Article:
On Deb Caletti’s “Honey, Baby, Sweetheart”

Image result for honey baby sweetheartDeb Caletti’s 2004 novel, Honey, Baby, Sweetheart was selected as a National Book Award finalist, which was, I must admit, my primary motivation for reading it. I’m compelled to read any book that has a certain amount of gravitas or esteem surrounding it; I’m always fascinated by what others consider “good” or even “great” literature. And if I don’t see the good in it, does it mean I have better taste than most people, or does it mean I’m a bad reader.

I was forced to ask myself that question in the middle of Caletti’s novel, which expected to finish in a day or two, but which took me nearly a week. It started of promising enough, but I found that the buildup to Ruby’s relationship with Travis Becker was so abrupt, it nearly gave me whiplash. That being said, Caletti does an admirable job at delving into the reasons why women remain committed to relationships that are bad for them. Because it can’t always be as simple as walking away.

Personally, I had a difficult time with that concept, though I think Caletti’s exploration is what made the novel such a critical success. Growing up, I was always encouraged to rage fiercely against any type of entrapment or persuasion by a significant other. When I was old enough to date, I found myself in a situation where I felt like I was being pushed into situations and interactions that went against who I was as I person, and eventually I raged against that person. I’ve lost all the people I’ve dated to that particular rage, and I’m not the least bit sorry. And because of that, it was strange to see Ruby and her mother give themselves away to it when they knew, and felt, that it went against who they were.

Caletti has moments of brilliant writing where the insights she showcases are genuinely intriguing, but for the most part, her writing was a little heavy-handed. I can imagine that many readers are attracted to that style of writing, but I’m drawn to sparse prose in which writers say a lot through a little. In fairness, I probably would have loved this book when I was a teenager, but my tastes have changed.

I did appreciate the humor of the “Casserole Ladies” who let loose some seriously funny jokes and pranks, but their antics weren’t enough to raise the above the standing I gave it.

For young people out there, or parents who are looking for a book for their child, Honey, Baby, Sweetheart is a worthy choice. It’s an important book for you women to read even though the execution might be a little off-kilter. It’s wholly enjoyable and full of well-developed characters. In terms of summer reading, it’s perfect.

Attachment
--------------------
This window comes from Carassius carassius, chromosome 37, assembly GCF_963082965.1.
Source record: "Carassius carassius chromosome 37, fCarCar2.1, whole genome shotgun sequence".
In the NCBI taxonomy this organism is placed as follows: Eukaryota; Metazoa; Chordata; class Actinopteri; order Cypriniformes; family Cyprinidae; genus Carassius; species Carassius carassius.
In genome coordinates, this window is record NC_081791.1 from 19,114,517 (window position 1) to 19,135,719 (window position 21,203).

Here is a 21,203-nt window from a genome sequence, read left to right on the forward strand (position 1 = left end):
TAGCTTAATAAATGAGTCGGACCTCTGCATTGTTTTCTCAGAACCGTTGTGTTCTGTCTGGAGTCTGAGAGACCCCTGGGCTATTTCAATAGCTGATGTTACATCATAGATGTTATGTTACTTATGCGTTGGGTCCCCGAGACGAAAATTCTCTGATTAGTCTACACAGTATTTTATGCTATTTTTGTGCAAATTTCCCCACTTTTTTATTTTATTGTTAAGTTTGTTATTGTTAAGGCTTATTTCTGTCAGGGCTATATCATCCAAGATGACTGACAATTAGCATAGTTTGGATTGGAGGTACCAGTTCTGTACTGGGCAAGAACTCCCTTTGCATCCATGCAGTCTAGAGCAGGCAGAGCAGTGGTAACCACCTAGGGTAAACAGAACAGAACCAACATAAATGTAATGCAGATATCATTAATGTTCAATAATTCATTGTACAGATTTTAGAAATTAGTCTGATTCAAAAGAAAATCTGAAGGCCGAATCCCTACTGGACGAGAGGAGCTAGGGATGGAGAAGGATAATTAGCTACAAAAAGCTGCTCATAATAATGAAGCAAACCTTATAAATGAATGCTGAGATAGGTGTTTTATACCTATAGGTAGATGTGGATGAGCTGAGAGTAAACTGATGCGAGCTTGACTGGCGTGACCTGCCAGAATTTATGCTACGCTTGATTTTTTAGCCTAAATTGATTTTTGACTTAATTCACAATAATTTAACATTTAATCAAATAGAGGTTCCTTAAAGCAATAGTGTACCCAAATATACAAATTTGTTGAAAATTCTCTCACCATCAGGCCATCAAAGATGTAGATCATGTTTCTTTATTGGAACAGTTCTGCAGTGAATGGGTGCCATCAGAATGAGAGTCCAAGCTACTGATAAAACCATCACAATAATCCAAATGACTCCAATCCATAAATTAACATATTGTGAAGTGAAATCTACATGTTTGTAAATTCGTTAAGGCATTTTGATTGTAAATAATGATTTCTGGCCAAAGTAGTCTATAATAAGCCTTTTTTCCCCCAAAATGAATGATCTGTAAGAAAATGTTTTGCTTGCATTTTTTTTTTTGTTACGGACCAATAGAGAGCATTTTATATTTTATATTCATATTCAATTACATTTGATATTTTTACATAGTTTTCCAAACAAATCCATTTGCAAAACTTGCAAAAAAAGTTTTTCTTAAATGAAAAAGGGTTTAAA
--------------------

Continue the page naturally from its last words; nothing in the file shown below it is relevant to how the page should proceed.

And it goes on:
On “Suite Scarlett” by Maureen Johnson

scarlett
courtesy of goodreads.com

Like I said earlier: the craze continues. This time, with a novel that is more similar in tone to The Bermudez Triangle, though not quite as edgy. I imagine this would have been the perfect summer break book for me when I was younger. It has all the right ingredients:

  1. Teenage siblings brought up in an unusual environment (i.e. a hotel in New York City).
  2. An off beat hotel guest who shakes things up.
  3. A complicated love interest.
  4. Money problems.
  5. The streets of NYC in the summer.

All good things. Johnson kept Suite Scarlett light and fun–perfect for a teenager on his or her summer vacation. While I thought the novel got off to a slow start, the author quickly showed just how talented she is at designing characters and developing their interpersonal relationships, especially the dynamic between the Martin siblings.

And–while almost all YA novels contain a love interest at their core–Scarlett’s relationship (or lack of one) with Eric introduces a complexity that many lack. Oftentimes, boy and girl fall in love and run along happily ever after, but Johnson consciously introduces a three year age gap that changes everything for them.

Personally, I was so done with Eric after his and Scarlett’s rendezvous on the Empire State Building. But, first love is a bitch to be reckoned with. The complications that arise knowing that Eric will go to NYU and almost inevitably change makes their doomed romance relatable to many a young person out there. I would like to have read this book when I was 14/15 and half in love with a senior boy who I wouldn’t stop bugging. Unfortunately, I had no concept of “cool.” Yes, I was an embarrassment to myself.

Furthermore, I love resourceful teenagers in a sort of masochistic way. I sure as hell wasn’t witty, sharp, cunning, or helpful when I was Scarlett’s age. I just existed and did school related things sometimes and read a ton of books. It was a fun day when my mom realized that reading a lot does not translate into academic intelligence. Good times.

Though Suite Scarlett isn’t on the same par as Johnson’s Shades of London series, it is definitely worth a read for young people around 14 or 15. It’s fun, relatable, and contains all of the author’s trademark humor.